Civil Jury Finds Bill Cosby Sexually Abused Judy Huth When She Was 16 At Playboy Mansion In 1975
PHILADELPHIA (AP) -- Jurors at a civil trial found Tuesday that Bill Cosby sexually abused a 16-year-old girl at the Playboy Mansion in 1975. The Los Angeles County jury delivered the verdict in favor of Judy Huth, who is now 64, and awarded her $500,000.
"It's been torture," Huth said of the seven-year legal fight. "To be ripped apart, you know, thrown under the bus and backed over. This, to me, is such a big victory."
Jurors found that Cosby intentionally caused harmful sexual contact with Huth, that he reasonably believed she was under 18, and that his conduct was driven by unnatural or abnormal sexual interest in a minor.
The jurors' decision is a major legal defeat for the 84-year-old entertainer once hailed as America's dad. It comes nearly a year after his Pennsylvania criminal conviction for sexual assault was thrown out and he was freed from prison. Huth's lawsuit was one of the last remaining legal claims against him after his insurer settled many others against his will.
Cosby did not attend the trial or testify in person, but short clips from 2015 video deposition were played for jurors, in which he denied any sexual contact with Huth. He continues to deny the allegation through his attorney and publicist.
Cosby spokesman Andrew Wyatt said they would appeal and he claimed they had won because Huth didn't win punitive damages.
Jurors had already reached conclusions on nearly every question on their verdict form, including whether Cosby abused Huth and whether she deserved damages, after two days of deliberations on Friday. But the jury foreperson could not serve further because of a personal commitment, and the panel had to start deliberating from scratch with an alternate juror on Monday.
Cosby's attorneys agreed that Cosby met Huth and her high school friend on a Southern California film set in April of 1975, then took them to the Playboy Mansion a few days later.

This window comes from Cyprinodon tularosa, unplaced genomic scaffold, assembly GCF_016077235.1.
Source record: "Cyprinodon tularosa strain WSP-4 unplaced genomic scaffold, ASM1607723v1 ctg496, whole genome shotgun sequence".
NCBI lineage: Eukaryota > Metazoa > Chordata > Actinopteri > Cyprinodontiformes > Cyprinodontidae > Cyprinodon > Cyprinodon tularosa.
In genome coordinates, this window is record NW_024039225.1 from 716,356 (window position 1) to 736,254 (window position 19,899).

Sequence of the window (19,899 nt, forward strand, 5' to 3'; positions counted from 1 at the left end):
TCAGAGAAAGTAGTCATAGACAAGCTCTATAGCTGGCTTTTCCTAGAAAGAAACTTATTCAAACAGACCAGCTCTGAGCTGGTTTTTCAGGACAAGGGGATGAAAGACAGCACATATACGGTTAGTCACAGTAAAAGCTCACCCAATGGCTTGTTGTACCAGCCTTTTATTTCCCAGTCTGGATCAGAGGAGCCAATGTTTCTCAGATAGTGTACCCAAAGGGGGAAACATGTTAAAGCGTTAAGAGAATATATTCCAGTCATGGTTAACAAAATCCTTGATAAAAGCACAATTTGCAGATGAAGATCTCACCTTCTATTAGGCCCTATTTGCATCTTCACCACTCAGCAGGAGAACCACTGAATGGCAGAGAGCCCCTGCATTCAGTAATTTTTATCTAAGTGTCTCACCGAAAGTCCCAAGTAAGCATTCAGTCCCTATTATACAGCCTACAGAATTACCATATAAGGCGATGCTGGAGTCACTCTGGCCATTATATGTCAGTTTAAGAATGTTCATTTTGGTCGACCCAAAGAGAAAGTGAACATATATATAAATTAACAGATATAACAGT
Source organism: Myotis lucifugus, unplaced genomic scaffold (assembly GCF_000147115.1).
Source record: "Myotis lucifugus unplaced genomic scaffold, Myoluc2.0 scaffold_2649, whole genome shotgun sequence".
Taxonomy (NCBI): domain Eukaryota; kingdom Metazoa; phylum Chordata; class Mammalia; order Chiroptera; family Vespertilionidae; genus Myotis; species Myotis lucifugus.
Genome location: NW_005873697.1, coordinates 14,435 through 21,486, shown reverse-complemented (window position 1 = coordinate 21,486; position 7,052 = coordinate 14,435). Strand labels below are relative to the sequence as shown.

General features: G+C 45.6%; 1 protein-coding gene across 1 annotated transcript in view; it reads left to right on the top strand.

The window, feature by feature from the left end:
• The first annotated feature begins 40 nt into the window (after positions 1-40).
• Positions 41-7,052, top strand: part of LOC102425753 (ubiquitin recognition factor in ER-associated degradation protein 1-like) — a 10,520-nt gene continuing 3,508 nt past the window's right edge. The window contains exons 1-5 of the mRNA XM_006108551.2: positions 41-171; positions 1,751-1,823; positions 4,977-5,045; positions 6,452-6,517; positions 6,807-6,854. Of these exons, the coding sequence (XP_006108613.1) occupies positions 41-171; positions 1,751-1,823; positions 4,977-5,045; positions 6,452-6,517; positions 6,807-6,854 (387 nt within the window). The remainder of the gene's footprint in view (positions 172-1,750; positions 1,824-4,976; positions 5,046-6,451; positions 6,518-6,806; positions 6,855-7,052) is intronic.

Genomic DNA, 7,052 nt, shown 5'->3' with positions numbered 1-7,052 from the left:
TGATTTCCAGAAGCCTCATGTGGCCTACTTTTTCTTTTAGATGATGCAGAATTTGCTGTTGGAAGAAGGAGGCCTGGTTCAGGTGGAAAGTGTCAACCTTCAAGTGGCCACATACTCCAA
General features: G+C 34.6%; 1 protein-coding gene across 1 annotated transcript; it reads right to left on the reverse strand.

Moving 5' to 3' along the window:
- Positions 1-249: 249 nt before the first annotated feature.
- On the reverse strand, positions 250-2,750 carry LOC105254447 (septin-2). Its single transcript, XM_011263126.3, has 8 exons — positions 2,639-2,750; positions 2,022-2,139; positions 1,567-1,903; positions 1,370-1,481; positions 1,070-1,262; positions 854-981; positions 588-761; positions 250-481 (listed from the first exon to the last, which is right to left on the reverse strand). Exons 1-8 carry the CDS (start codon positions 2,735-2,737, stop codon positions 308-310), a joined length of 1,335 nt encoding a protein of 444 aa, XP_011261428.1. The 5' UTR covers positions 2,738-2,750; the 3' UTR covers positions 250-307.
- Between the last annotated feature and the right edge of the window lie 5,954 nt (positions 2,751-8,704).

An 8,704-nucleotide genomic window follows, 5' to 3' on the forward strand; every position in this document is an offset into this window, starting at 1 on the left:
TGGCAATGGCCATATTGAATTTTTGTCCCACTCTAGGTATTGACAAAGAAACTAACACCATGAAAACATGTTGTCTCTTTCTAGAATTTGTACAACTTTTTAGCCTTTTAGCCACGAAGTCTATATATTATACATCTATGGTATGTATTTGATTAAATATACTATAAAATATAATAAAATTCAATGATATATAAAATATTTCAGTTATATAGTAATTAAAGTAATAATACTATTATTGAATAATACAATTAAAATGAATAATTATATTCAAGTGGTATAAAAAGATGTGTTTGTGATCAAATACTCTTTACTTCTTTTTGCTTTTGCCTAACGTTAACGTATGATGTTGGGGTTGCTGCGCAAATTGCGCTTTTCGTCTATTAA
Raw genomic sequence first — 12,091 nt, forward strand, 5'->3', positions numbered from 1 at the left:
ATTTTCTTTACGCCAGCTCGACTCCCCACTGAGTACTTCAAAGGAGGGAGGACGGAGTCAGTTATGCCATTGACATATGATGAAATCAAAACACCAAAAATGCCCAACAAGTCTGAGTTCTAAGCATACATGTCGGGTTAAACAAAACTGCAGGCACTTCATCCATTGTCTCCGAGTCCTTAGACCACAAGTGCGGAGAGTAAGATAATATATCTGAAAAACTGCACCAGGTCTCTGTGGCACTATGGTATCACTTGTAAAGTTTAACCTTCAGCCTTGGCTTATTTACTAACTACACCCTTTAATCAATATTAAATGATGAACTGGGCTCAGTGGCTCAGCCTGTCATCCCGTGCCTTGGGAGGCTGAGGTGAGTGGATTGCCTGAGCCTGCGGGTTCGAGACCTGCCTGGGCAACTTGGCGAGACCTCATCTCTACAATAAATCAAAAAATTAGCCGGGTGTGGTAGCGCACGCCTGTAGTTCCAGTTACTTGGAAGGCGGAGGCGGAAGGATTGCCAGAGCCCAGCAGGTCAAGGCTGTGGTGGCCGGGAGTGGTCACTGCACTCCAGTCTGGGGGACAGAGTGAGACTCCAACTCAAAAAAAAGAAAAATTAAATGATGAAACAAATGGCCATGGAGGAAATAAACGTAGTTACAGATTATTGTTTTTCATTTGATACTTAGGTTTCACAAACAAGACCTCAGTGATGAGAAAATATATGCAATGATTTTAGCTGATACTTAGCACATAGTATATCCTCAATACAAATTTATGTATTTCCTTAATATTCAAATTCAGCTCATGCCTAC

Huth's friend Donna Samuelson, a key witness, took photos at the mansion of Huth and Cosby, which loomed large at the trial.
Huth testified that in a bedroom adjacent to a game room where the three had been hanging out, Cosby attempted to put his hand down her pants, then exposed himself and forced her to perform a sex act.
Huth filed her lawsuit in 2014, saying that her son turning 15 — the age she initially remembered being when she went to the mansion — and a wave of other women accusing Cosby of similar acts brought fresh trauma over what she had been through as a teenager.
Huth's attorney Nathan Goldberg told the jury of nine women and three men during closing arguments Wednesday that "my client deserves to have Mr. Cosby held accountable for what he did."
"Each of you knows in your heart that Mr. Cosby sexually assaulted Miss Huth," Goldberg said.
A majority of jurors apparently agreed, giving Huth a victory in a suit that took eight years and overcame many hurdles just to get to trial.
During their testimony, Cosby attorney Jennifer Bonjean consistently challenged Huth and Samuelson over errors in detail in their stories, and a similarity in the accounts that the lawyer said represented coordination between the two women.
This included the women saying in pre-trial depositions and police interviews that Samuelson had played Donkey Kong that day, a game not released until six years later.
Bonjean made much of this, in what both sides came to call the "Donkey Kong defense."
Goldberg asked jurors to look past the small errors in detail that he said were inevitable in stories that were 45 years old, and focus on the major issues behind the allegations. He pointed out to jurors that Samuelson said "games like Donkey Kong" when she first mentioned it in her deposition.
The Cosby lawyer began her closing arguments by saying, "It's on like Donkey Kong," and finished by declaring, "game over."
Huth's attorney reacted with outrage during his rebuttal.
"This is about justice!" he shouted, pounding on the podium. "We don't need game over! We need justice!"
The Associated Press does not normally name people who say they have been sexually abused, unless they come forward publicly, as Huth has.
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